When giving a presentation or tour of an exhibition or project we have worked on, we are often asked how the project emerged – if there was a particular trigger or point of origin. In the case of José Antonio Hernández-Díez’s exhibition currently on view at MACBA (until June 26, 2016), our approach was a familiar one to us – we started by both delving in-depth in researching the artists previous works while at the same time looking into the history of the venue where the exhibition was going to take place.
We are very fond of a book that has been in our library for many years – 'Histories and legends of Barcelona' by Joan Amades (Edicions 62). This two-volume tome gathers some of the myths behind Barcelona place names and includes the tales behind both familiar and obscure buildings, streets and monuments in the city. The story that most captivated us concerned the chapel of the Convent dels Àngels, and it is recounted in the essay we wrote to accompany the exhibition (published as the Quaderns Portàtils #32 – pdfs available in Spanish and English and epub in Spanish only). It goes as follows:
(...) "Outside the doorway of the deconsecrated sixteenth-century church that formed part of Barcelona’s Convent dels Àngels there once stood the stone figure of a dog, standing upright on its hind legs. Two separate legends account for its existence, as recorded by ethnologist and folklorist Joan Amades in the 1950s. A boorish man would routinely interrupt the services and torment the church congregation, it is said. He was punished by being turned into a dog. The other version states that the canine figure commemorates the thwarting of a robbery. The church once displayed an image of Saint Roch, the patron saint of dogs, accompanied by a hound. It is said that the prospective thieves were frightened away as the image miraculously began to bark. (The supernatural mythology of the chapel does not cease there – in 1627 an image of Christ began to sweat blood profusely.)
(...) "that José Antonio Hernández-Díez (Caracas, Venezuela, 1964) had already been dealing with Catholic belief and superstition in his art – and moreover, specifically addressing canine veneration – is much more than an uncanny coincidence for his exhibition at MACBA’s Convent dels Àngels in 2016."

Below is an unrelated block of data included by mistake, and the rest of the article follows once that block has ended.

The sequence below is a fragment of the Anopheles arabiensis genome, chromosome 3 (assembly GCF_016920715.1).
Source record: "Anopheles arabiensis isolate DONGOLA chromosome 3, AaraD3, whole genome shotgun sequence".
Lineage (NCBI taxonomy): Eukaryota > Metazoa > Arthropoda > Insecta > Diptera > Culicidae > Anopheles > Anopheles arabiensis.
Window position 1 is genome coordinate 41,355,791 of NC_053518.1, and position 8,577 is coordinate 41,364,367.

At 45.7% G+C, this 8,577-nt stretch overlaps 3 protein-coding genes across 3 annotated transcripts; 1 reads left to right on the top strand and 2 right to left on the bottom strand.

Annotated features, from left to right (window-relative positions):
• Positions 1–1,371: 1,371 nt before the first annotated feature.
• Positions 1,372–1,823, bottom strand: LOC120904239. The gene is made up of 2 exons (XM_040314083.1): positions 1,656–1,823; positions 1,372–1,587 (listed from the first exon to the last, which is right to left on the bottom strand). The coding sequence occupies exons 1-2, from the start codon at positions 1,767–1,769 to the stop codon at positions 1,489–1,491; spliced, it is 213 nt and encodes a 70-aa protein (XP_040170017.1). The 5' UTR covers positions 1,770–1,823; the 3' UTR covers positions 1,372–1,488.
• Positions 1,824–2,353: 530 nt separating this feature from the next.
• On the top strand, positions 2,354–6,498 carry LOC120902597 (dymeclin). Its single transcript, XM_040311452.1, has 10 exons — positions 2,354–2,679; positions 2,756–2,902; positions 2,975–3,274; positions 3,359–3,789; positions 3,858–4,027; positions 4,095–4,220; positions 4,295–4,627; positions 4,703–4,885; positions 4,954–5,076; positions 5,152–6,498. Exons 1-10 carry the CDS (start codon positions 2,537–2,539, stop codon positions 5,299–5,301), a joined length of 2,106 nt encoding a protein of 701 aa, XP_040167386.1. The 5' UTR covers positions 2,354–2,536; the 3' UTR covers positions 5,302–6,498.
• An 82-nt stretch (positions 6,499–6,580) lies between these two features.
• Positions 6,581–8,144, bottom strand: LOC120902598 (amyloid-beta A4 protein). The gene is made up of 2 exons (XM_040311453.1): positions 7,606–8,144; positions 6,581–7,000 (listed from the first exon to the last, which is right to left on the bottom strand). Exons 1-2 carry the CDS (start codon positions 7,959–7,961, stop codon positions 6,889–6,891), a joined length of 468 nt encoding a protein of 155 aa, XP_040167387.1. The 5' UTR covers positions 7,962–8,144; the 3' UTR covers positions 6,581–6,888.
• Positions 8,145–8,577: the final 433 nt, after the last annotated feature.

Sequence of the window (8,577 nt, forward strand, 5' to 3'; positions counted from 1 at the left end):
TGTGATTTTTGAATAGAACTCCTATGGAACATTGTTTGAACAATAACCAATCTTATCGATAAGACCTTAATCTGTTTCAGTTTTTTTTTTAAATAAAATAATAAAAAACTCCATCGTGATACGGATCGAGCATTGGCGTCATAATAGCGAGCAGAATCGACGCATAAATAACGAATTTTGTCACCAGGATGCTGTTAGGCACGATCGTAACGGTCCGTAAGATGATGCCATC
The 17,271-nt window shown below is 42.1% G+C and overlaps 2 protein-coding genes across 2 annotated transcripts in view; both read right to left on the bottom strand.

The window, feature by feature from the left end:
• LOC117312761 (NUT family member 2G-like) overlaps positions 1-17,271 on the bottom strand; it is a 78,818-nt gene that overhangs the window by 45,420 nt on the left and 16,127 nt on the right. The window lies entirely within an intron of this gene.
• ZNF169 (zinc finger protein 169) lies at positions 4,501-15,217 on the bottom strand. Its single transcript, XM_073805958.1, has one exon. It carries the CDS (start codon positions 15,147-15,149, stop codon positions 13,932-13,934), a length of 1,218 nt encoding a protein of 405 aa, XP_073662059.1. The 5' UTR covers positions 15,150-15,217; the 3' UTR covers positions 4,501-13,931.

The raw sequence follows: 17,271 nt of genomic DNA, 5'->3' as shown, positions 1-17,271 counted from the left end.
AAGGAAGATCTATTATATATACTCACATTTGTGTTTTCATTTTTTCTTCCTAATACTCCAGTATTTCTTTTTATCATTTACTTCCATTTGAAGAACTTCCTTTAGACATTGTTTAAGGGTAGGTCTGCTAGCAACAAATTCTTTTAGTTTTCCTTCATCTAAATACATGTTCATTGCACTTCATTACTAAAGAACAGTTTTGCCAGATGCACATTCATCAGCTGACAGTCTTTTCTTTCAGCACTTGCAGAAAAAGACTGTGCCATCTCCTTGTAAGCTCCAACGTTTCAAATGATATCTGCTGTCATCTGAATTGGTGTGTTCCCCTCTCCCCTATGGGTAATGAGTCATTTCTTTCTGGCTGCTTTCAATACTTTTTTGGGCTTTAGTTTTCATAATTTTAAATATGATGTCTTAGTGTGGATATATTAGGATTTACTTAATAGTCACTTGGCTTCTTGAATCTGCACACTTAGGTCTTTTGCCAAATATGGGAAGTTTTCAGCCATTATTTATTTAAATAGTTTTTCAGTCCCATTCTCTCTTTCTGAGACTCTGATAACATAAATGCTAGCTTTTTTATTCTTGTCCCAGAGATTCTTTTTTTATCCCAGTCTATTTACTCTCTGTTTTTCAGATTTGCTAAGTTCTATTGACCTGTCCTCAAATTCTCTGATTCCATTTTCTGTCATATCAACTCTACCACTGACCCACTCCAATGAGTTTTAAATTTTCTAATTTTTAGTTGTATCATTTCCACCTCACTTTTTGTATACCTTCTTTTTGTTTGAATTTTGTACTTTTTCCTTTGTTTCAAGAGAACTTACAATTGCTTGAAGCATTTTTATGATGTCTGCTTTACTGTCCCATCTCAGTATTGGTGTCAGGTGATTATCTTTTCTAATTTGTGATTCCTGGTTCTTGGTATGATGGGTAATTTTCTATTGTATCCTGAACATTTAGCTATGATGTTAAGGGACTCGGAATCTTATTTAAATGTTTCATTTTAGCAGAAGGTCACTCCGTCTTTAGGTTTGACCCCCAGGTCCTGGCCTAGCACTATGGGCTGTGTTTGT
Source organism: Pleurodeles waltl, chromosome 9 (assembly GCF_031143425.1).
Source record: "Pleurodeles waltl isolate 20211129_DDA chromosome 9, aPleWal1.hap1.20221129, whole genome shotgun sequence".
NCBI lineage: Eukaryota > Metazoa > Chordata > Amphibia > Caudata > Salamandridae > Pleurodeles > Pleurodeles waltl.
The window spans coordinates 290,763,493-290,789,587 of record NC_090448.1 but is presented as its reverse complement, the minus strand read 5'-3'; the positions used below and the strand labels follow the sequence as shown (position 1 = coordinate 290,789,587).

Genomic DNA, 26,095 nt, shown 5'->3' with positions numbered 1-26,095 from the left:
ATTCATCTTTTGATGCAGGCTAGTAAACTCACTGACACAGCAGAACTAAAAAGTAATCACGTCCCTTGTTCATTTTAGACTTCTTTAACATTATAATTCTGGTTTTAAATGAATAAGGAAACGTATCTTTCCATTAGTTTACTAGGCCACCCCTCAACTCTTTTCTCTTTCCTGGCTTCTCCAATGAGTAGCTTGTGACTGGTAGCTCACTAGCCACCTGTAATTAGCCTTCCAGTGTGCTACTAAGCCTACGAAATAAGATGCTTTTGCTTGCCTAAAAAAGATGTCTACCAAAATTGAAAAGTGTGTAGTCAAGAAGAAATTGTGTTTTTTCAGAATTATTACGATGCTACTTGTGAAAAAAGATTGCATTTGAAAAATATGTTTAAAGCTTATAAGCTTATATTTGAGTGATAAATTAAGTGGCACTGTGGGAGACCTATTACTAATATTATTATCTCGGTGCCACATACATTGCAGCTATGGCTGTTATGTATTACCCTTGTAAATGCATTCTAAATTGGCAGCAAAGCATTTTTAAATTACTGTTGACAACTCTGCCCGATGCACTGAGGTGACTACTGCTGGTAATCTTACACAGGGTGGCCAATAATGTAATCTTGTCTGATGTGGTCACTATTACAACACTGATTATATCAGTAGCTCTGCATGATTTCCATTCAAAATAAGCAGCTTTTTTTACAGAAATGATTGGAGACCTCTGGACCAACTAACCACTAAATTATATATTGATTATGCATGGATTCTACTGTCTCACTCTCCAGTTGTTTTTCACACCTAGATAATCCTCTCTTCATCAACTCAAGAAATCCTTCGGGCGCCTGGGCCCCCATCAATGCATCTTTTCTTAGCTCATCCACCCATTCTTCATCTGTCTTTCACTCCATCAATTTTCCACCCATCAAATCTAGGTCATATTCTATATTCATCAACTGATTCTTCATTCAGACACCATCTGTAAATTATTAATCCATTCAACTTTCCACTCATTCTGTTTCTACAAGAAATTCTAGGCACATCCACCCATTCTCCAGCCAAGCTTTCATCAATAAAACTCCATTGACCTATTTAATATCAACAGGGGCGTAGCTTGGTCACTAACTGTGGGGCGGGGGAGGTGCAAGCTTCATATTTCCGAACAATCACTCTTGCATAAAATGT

The legend behind Saint Guinefort is one of the more obscure intersections of Catholic history and folk tradition:
Coinciding with our research period, in August 2014 we happened to be travelling near Lyon, France, and took the opportunity to visit to the Bois de Saint Guinefort in the Dombes region, where the story of Saint Guinefort emerged (and where the dog-saint may still be venerated every 22nd August, despite the regional tourism office assuring us the festival day was no longer celebrated).
Somewhere on the road between Villars-les-Dombes and Châtillon-sur-Chalaronne one can, with the help of a tagged flickr photo and GPS, find a sign, as seen below, which briefly narrates these peculiar events from the 13th Century.
- Video of the artist talking about 'San Guinefort' (1991)
- José Antonio Hernández-Díez, 'I will fear no evil’, Convent dels Àngels, Museu d’Art Contemporani de Barcelona (MACBA), Barcelona, 18 March–26 June 2016.
- Photodocumentation of the exhibition.
- Exhibition essay on José Antonio Hernández-Díez, Quaderns Portàtils #32, free-to-read pdf (Spanish & English) and epub (Spanish).
- Storify archive of tweets, instagram posts, reviews.
- Exhibition of Hernández-Díez at the New Museum, New York in 2003.
- Pdf of the 1991 exhibition catalogue of Hernández-Díez's show at the Sala RG, Caracas.
- Museu d'Art Contemporani de Barcelona (MACBA)
- Works of Hernández-Díez at MACBA's collection.